BANK OF TOKYO MITSUBISHI UFJ TO OPEN ITS REPRESENTATIVE(0)
October 22, 2013
The Bank of Mongolia (BoM) has allowed the Bank of Tokyo Mitsubishi UFJ Ltd (BTMU) to open its representative office in Ulaanbaatar.
A preparation to this measure began last year when the Japanese side, having decided to open their representation, carried out feasibility studies and submitted application materials to the BoM last May. Since the related law allows, the BoM president issued an order on giving an official permission to the BTMU.
The BTMU is the largest bank in Japan, founded in 2006 with the merger of the Bank of Tokyo-Mitsubishi, Ltd. and UFJ Bank Ltd. The bank serves as the core retail and commercial banking arm of the Mitsubishi UFJ Financial Group.
The bank’s headquarters is located in Marunouchi, Chiyoda, Tokyo, with 772 other offices in Japan and 76 offices overseas.
FOREX AUCTION RUNS(0)
Ulaanbaatar /MONTSAME/ On the Foreign Exchange Auction held Tuesday, the Bank of Mongolia (BoM) received bid offer of USD and CNY from local commercial banks. The BoM sold USD 22.0 million and CNY 100.5 million to the local commercial banks.
The same day, the BoM received bid offer of USD for Swap agreement from local commercial banks and sold USD 40.8 million.
SOURCE OF THIS ARTICLE : Montsame.mn
Bank of Mongolia should brace for impact of runaway growth, says IMF(0)
The Bank of Mongolia should do more to avoid losing control of the country’s rapidly growing economy, as inflation creeps up and financial stability risks rise, the International Monetary Fund (IMF) said yesterday.
At the conclusion of its Article IV consultation with Mongolia, a statement by the IMF noted the country’s rapid growth and said medium-term prospects remain “promising”. However, “expansionary macro policies are likely to put pressure on inflation and the balance of payments in the period ahead”．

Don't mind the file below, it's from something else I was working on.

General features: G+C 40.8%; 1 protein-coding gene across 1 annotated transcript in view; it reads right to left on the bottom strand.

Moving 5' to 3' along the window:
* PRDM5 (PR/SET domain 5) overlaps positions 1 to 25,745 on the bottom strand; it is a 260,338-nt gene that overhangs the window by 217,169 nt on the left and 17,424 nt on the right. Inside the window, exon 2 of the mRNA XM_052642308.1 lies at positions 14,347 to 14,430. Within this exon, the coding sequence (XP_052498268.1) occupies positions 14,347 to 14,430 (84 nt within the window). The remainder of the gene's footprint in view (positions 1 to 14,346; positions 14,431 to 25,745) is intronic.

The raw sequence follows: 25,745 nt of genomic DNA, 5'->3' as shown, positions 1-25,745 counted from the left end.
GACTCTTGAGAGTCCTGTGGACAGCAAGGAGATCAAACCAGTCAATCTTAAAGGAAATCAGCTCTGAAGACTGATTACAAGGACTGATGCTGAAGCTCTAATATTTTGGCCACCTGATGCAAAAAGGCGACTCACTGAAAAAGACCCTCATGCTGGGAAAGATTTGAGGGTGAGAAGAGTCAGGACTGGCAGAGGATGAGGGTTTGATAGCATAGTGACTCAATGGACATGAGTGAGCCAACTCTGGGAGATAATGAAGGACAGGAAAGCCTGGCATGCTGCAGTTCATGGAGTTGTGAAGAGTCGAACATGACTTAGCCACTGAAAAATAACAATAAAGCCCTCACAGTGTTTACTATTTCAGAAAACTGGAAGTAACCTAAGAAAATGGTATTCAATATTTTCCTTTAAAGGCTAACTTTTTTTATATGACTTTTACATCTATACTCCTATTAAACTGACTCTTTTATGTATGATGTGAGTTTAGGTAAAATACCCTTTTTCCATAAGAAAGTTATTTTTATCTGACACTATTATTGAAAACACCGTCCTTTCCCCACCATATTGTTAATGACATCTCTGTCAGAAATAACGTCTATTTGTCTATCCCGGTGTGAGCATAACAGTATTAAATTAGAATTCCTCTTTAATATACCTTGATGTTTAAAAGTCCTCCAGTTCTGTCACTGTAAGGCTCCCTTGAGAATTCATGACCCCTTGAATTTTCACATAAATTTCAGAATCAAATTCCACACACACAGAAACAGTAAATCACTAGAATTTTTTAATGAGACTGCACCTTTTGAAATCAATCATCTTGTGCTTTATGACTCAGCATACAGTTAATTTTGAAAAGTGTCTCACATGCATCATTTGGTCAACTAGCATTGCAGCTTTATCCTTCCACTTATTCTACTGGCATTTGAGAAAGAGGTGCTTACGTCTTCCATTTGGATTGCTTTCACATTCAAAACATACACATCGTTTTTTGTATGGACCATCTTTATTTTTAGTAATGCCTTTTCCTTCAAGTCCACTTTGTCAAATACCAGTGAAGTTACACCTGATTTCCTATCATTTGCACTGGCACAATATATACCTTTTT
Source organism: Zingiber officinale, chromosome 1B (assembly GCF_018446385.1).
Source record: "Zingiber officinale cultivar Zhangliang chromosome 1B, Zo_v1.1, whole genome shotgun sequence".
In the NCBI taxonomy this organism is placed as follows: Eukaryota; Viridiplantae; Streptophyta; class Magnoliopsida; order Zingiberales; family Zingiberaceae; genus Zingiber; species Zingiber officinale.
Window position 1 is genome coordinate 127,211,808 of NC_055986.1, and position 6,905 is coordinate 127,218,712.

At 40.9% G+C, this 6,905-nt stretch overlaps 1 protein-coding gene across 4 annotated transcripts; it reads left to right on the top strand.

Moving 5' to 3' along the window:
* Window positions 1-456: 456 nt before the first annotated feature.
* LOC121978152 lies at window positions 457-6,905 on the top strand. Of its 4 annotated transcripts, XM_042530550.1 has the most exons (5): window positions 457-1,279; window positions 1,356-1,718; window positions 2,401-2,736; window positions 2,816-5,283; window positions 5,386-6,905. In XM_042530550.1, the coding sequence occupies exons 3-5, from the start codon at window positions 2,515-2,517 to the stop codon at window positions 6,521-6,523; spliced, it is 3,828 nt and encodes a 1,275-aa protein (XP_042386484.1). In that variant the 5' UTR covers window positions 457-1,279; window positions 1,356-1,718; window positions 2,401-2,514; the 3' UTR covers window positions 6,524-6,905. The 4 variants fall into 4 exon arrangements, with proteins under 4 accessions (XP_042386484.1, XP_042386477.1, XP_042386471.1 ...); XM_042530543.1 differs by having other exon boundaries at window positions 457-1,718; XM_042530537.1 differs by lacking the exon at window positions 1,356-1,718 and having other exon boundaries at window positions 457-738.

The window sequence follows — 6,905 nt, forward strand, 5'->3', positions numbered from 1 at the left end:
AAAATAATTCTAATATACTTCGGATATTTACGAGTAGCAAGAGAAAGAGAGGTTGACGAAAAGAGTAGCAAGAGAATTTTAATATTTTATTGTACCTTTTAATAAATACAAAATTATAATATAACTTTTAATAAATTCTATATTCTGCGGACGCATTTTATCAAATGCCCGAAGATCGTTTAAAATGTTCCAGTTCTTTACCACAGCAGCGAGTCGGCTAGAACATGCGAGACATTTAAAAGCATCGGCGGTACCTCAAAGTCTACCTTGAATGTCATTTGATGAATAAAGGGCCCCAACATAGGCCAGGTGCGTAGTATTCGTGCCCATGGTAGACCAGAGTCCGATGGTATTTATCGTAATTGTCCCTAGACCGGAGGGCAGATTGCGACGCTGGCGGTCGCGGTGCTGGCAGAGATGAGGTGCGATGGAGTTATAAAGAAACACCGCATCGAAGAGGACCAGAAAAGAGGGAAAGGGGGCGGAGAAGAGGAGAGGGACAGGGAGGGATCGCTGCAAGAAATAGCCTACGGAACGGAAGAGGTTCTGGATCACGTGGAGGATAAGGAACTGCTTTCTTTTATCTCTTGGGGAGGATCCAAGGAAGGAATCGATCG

Further risks derive from the uncertain external environment. The IMF said all emerging markets are likely to be hit by the reversal of expansionary monetary policy in advanced economies, while China, a major investor in the mining sector, is expected to shift from investment-led to consumption-led growth. “Mongolia needs to change course to avoid becoming highly exposed to these external shocks,” the review said.
Much of the burden of these changes falls to the central bank. The Bank of Mongolia has been pursuing expansionary monetary policy to counterbalance the effects of declining foreign investment and export earnings, and the IMF warned of a “rapid credit growth” in recent months.
The review urged the central bank to tighten policy, or at least to back off its stimulus measures. “We welcome the Bank of Mongolia’s intention to phase out these programmes over time,” the Fund said.
The Bank of Mongolia must also turn its hand to financial stability risks, the IMF said. The review praised the central bank for its handling of the recent failure of Savings Bank, but said efforts should be made to strengthen banking supervision and the country’s provisioning regime.
The IMF also pushed for action by the government, recommending a package of fiscal tightening, and telling law-makers to press ahead with new investment legislation, which will make the environment for domestic and foreign investors “more predictable and transparent”.
Mongolia to Take Over Savings Bank as Fifth-Largest Lender Fails(0)
bloomberg.com Jul 23, 2013
Savings Bank, Mongolia’s fifth-largest lender, has been declared insolvent after affiliated companies defaulted on loans, and will be taken over by a state-owned competitor, the central bank said.
State Bank will take over Savings Bank’s 503 branches starting today, Danjilaa Ganbat, director of the banking supervision department at Mongol Bank, said at a press conference in Ulaanbaatar yesterday. Savings Bank was owned by Just Group, a holding company based in the capital, whose other assets include Just Oil LLC. The takeover is the first by the government since 2009.